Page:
Tunisia's LGBT Radio Station Refuses to Stop Promoting Tolerance in Face of Death Threats

The radio station, called 'the first LGBT radio station in the Arab world' by its director, was founded two weeks ago with support from the Dutch embassy

Reuters
Reuters
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People walk past a clothes shop in Tunis, Tunisia, September 21, 2017
People walk past a clothes shop in Tunis, Tunisia, September 21, 2017 Credit: ZOUBEIR SOUISSI/REUTERS
Reuters
Reuters

Bombarded with death threats, the head of Tunisia’s first lesbian, gay, bisexual and transgender (LGBT) online radio station on Wednesday refused to stop his efforts to promote “tolerance” in a country where homosexuality is illegal.

Bouhdid Belhedi, the executive director of Shams, a local LGBT rights group, started up Shams Rad radio two weeks ago with support from the Dutch embassy in Tunis to build a community to discuss human rights, equality and justice.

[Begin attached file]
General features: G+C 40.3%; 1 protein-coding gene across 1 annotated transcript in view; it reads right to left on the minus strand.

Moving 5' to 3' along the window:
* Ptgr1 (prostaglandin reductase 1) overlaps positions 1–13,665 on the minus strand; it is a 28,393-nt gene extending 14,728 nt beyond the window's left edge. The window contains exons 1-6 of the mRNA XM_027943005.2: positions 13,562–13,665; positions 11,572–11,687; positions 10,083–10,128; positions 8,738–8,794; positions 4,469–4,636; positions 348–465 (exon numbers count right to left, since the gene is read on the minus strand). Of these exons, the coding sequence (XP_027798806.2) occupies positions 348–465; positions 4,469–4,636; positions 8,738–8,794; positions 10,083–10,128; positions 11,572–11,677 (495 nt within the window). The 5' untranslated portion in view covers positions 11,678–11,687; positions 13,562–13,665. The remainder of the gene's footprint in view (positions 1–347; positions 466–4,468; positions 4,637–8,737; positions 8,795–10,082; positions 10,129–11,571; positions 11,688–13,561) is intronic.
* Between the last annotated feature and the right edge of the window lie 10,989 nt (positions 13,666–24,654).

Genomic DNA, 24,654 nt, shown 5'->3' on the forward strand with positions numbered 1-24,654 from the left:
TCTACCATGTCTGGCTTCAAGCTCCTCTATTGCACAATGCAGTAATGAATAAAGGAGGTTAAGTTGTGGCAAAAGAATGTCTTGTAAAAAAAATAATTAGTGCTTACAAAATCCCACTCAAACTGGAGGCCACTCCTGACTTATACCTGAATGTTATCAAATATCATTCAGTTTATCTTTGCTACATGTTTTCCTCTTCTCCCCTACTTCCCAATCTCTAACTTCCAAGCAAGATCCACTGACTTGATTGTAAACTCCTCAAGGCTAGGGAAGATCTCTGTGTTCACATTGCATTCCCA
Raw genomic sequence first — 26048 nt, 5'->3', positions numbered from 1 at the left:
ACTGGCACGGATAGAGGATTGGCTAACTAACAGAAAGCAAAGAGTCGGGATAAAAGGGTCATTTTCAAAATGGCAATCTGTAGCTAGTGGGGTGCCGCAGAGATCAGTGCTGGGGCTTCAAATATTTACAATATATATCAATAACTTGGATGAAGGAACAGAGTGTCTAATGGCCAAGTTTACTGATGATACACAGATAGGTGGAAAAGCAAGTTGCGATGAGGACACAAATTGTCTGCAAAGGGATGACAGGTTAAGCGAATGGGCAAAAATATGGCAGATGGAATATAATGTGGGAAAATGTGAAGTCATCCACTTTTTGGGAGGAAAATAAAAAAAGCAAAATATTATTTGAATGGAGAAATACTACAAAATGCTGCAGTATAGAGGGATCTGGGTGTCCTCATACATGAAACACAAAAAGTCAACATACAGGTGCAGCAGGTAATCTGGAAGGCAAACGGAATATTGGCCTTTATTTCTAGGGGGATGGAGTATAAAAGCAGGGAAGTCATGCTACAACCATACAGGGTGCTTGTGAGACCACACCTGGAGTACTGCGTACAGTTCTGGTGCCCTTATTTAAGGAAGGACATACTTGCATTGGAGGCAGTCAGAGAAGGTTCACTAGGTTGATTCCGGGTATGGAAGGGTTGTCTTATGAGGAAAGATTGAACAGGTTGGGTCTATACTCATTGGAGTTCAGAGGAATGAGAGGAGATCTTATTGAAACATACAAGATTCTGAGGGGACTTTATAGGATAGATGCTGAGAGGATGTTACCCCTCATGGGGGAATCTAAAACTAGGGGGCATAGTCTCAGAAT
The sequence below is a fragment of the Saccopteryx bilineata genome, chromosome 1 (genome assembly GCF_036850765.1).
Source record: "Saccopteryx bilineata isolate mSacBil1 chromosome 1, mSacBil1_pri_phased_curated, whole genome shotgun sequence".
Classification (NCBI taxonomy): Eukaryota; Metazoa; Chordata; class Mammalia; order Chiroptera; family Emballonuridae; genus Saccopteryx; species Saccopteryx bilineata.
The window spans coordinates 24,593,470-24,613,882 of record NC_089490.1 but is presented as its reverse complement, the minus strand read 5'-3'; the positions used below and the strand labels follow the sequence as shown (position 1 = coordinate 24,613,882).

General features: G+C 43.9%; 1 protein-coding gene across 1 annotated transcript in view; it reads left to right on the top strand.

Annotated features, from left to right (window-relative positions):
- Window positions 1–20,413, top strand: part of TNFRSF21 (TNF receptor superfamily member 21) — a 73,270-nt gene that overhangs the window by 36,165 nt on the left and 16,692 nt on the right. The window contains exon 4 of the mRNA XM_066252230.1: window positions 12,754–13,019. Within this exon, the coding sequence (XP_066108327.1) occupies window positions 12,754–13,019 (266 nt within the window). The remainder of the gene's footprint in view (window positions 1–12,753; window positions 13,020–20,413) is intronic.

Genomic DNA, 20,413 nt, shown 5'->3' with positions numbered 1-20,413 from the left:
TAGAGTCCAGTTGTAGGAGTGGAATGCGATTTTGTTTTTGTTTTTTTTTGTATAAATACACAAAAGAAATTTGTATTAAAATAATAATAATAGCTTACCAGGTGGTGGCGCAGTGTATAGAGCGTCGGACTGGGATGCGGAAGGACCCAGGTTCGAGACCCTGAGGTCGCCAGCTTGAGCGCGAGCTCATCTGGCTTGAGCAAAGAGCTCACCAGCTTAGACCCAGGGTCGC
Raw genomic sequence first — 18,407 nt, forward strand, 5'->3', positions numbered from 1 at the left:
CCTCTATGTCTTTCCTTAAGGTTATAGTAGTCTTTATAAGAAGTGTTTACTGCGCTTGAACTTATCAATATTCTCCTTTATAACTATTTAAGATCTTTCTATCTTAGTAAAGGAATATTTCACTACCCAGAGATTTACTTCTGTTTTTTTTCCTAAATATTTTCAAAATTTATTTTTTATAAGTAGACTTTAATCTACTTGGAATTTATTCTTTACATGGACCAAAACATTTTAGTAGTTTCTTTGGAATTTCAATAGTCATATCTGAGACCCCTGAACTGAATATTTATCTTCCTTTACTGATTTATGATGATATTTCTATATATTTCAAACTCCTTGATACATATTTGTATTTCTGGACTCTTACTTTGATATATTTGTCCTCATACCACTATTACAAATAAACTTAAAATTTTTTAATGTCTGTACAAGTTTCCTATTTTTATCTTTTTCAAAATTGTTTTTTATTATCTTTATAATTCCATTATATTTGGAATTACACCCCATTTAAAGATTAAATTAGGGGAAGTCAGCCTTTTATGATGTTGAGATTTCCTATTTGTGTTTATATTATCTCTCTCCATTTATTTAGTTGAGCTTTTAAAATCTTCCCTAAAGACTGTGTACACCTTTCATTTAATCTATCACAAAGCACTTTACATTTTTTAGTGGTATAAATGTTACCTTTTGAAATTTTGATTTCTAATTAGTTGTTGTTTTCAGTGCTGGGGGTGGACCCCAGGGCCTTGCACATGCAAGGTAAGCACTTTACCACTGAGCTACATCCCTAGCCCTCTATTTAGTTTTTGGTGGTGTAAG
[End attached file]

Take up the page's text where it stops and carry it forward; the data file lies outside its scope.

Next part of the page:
He described it as the first LGBT radio station in the Arab world and said it runs daily from breakfast time to midnight online.

The 25-year-old said he wants to counter the negative media coverage of LGBT issues in the North African state where same-sex relationships are illegal and punishable by three years imprisonment.

“There is nothing out there that talks about the LGBTQ community honestly. This gives people a way to defend our community and we need this for Tunisia and the Middle East,” said Belhedi.

Same-sex relations remain illegal in 72 countries worldwide including in a majority of countries in the Middle East and Northern Africa.

Since launching the station, Belhedi said he has received more than 4,000 hate messages and threats on social media.

“I have the power and the ability to continue to work. What motivates me are the issues of the community - there is a need for this in Tunisia and the region,” Belhedi said.

In September rights groups welcomed Tunisia’s pledge to end forced anal examinations to determine men’s sexual orientation, but Belhedi said the country’s traditional, societal views are at the root of the ongoing problem.

“We have to change the mentality of Tunisian society - they refuse (anyone) who is different from the (rest of) society,” Belhedi told the Thomson Reuters Foundation by phone from Tunis.

“I hope this will make a difference and create more tolerance. That is why we are here.”

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